Earlier today, I stumbled upon yet another article about yet another e-reading study. True, that’s not exactly breaking news. But because the theory preposed by the market analyst firm that conducted the study was definitely one I’d never heard before, I figured it was worth sharing. Before I explain the study’s findings, though, let me say—and I’ve said this before in this space—that I don’t really have a whole lot of faith in most of these research firm. But then again, who knows? This one’s goofy enough—and simplistic enough—that there may just be something to it.
Here’s the bottom line of the study’s findings:
Sales of dedicated e-readers are not dropping precipitously because of competition from tablets. Instead, sales are dropping because only old people use e-readers—baby boomers, specifically—and old people are dying. (ROFL!)
“A study conducted by ABI Research found that most of the world’s e-reader sales were being made in the US market, where most of the people buying them were of ever increasing ages. The decline is sales, therefore, is due to mortality among the customer base.”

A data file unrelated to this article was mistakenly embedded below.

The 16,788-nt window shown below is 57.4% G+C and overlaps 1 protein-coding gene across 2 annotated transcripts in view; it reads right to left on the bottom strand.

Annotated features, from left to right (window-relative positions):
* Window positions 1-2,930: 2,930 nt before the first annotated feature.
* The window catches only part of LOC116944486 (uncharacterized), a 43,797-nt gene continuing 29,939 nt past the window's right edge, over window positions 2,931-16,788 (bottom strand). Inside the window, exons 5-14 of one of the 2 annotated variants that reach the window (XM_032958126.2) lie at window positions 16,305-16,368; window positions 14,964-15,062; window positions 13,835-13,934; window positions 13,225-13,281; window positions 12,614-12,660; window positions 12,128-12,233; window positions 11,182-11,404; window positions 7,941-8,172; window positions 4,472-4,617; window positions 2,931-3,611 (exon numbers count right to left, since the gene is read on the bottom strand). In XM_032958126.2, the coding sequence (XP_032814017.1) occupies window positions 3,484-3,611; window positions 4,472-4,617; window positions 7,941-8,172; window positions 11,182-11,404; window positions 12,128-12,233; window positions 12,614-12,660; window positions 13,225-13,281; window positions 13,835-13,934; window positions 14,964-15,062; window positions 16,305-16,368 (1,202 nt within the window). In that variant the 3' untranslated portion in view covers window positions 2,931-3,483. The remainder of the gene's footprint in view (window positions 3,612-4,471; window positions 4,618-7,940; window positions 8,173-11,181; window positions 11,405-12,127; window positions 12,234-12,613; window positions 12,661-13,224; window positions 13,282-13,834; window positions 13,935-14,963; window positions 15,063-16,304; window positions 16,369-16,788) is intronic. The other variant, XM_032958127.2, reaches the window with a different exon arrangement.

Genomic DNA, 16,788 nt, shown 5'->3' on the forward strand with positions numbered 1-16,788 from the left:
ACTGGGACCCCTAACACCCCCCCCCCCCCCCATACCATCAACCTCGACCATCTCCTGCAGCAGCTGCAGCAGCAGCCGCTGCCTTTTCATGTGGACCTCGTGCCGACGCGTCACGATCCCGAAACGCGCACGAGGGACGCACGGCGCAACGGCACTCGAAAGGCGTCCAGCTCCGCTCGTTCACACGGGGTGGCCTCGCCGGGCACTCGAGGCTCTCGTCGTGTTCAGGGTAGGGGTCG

Wow. The best bit of the story is the final graph, which is where the author, PCR deputy editor Matt Grainger, manages to squeeze in a subtle little dig at the ABI brainiacs: “Unfortunately,” he writes, “the research doesn’t seem to examine whether or not a stable and simple device with a long battery life might naturally have a slower replacement cycle than a product with a contract life that acts as an incentive to upgrade, such as mobile devices.” (HA!)
All joking aside though, what do the rest of you think? Is this complete inanity? Or is it perhaps somewhat valid?
Also: I’m in the process of filing a media request with ABI Research to view a copy of the study in question. I’ll update this post tomorrow if I make any progress worth mentioning.